Theme: Truth vs. Reality
Analysis: It’s hard to take anyone seriously who makes negative generalized statements about an entire race of people. Calling all Italians quacks makes Montresor look petty and unreliable. There’s a good chance Fortunato was actually more skilled tan Montresor at these things. There’s also a good chance this entire story is a lie.
Quote: The man wore motley. He had on a tight-fitting parti-striped dress, and his head was surmounted by the conical cap and bells.
Analysis: Montresor has taken his revenge well beyond the confines of a walled up room in a catacomb. He wastes no opportunity to make Fortunato look like a fool, including his ridiculous attire. Montresor also spends the entire narrative showing the listener just how clever his actions were.
Quote: “I said to him –“My dear Fortunato, you are luckily met. How remarkably well you are looking to-day. But I have received a pipe of what passes for Amontillado, and I have my doubts.””
Theme: Flattery is of the devil.
Analysis: Montresor uses flattery and reverse psychology throughout in order to lure Fortunato to his death. Not the first time a man has used flattery to lead someone on. There are other images that make Montresor seem diabolic, like the torches, the robes, the fact they’re wandering about underground tombs.Share This:
Examples of Irony in "The Cask of Amontillado"
Fortunato means fortunate in Italian, an ironic name for someone about to be walled up in the catacombs.
Montresor's behavior toward Fortunato is described as follows: "It must be understood that neither by word nor deed had I given Fortunato cause to doubt my good will. I continued as was my wont, to smile in his face, and he did not perceive that my smile now was at the thought of his immolation."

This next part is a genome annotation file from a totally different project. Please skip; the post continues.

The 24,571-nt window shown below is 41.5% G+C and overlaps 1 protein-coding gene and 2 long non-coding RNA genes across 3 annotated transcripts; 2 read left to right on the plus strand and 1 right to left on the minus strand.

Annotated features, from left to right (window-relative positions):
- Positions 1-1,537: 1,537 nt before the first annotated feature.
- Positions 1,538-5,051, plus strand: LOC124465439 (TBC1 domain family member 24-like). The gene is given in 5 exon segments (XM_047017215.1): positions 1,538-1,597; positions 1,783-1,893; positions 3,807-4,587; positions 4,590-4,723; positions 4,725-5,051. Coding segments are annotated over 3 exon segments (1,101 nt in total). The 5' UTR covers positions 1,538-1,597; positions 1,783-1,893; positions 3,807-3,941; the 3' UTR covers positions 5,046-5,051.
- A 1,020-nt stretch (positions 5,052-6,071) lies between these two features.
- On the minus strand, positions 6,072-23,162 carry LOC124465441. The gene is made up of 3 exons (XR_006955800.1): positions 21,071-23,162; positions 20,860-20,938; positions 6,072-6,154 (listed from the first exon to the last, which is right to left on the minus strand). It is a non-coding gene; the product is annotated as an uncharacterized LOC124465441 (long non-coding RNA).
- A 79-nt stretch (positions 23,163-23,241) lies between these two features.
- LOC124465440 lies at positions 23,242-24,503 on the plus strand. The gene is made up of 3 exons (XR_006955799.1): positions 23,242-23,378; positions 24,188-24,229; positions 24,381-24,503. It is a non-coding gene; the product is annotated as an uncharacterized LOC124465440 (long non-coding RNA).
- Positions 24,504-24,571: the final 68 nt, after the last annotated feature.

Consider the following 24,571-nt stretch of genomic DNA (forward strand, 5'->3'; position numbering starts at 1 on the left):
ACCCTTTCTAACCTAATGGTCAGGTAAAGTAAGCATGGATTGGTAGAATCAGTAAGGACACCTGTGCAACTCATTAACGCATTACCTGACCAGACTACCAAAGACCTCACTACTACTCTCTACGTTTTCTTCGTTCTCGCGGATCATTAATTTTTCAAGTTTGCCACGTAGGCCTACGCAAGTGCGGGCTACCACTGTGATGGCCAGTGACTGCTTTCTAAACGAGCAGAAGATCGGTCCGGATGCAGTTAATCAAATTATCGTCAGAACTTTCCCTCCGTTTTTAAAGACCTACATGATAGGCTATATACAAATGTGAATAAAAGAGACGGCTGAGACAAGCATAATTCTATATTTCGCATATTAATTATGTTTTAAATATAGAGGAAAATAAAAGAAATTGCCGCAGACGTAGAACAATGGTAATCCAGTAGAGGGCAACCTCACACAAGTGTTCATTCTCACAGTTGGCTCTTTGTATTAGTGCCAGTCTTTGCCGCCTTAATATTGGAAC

Montresor's first words to Fortunato are "My dear Fortunato, you are luckily met." Fortunato thinks Montresor means he is happy to see him because of his expertise. What Montresor means is the meeting is lucky because the carnival presents an excellent time for murder.
Montresor's continued efforts to talk Fortunato out of coming with him only serve to excite the latter and encourage his coming.
Montresor's instructions to his servants demonstrate his mastery of human psychology: "I had told them that I should not return until the morning and had given them explicit orders not to stir from the house. These orders were sufficient, I well knew, to insure their immediate disappearance , one and all, as soon as my back was turned."
Fortunato exclaims, "I will not die of a cough." Montresor responds, "true." It appears to be a hopeful statement. It's actually a wicked statement. He then drinks to Fortunato's "long life," which Montresor soon ends.
The conversation regarding the Masons demonstrates an ironic misunderstanding: Fortunato refers to the Masonic order, a secret society of brothers; Montresor pulls out a trowel, a reference to bricklayers. In that respect, Montresor is a mason.
Fortunato's last words before being chained to the rock are "he [Luchesi] is an ignoramus." In reality, Fortunato is the ignoramus, a chained-to-the-wall ignoramus.
Montresor's reaction to the crime he commits is described as follows: "My heart grew sick -- on account of the dampness of the catacombs." His heart grows sick on account of the weather, not because he just buried a man alive. That's ironic.
This article is meant to be a starting point to your own research and analysis. Did you find more examples of symbolism and irony in the text? Feel free to share in the comments.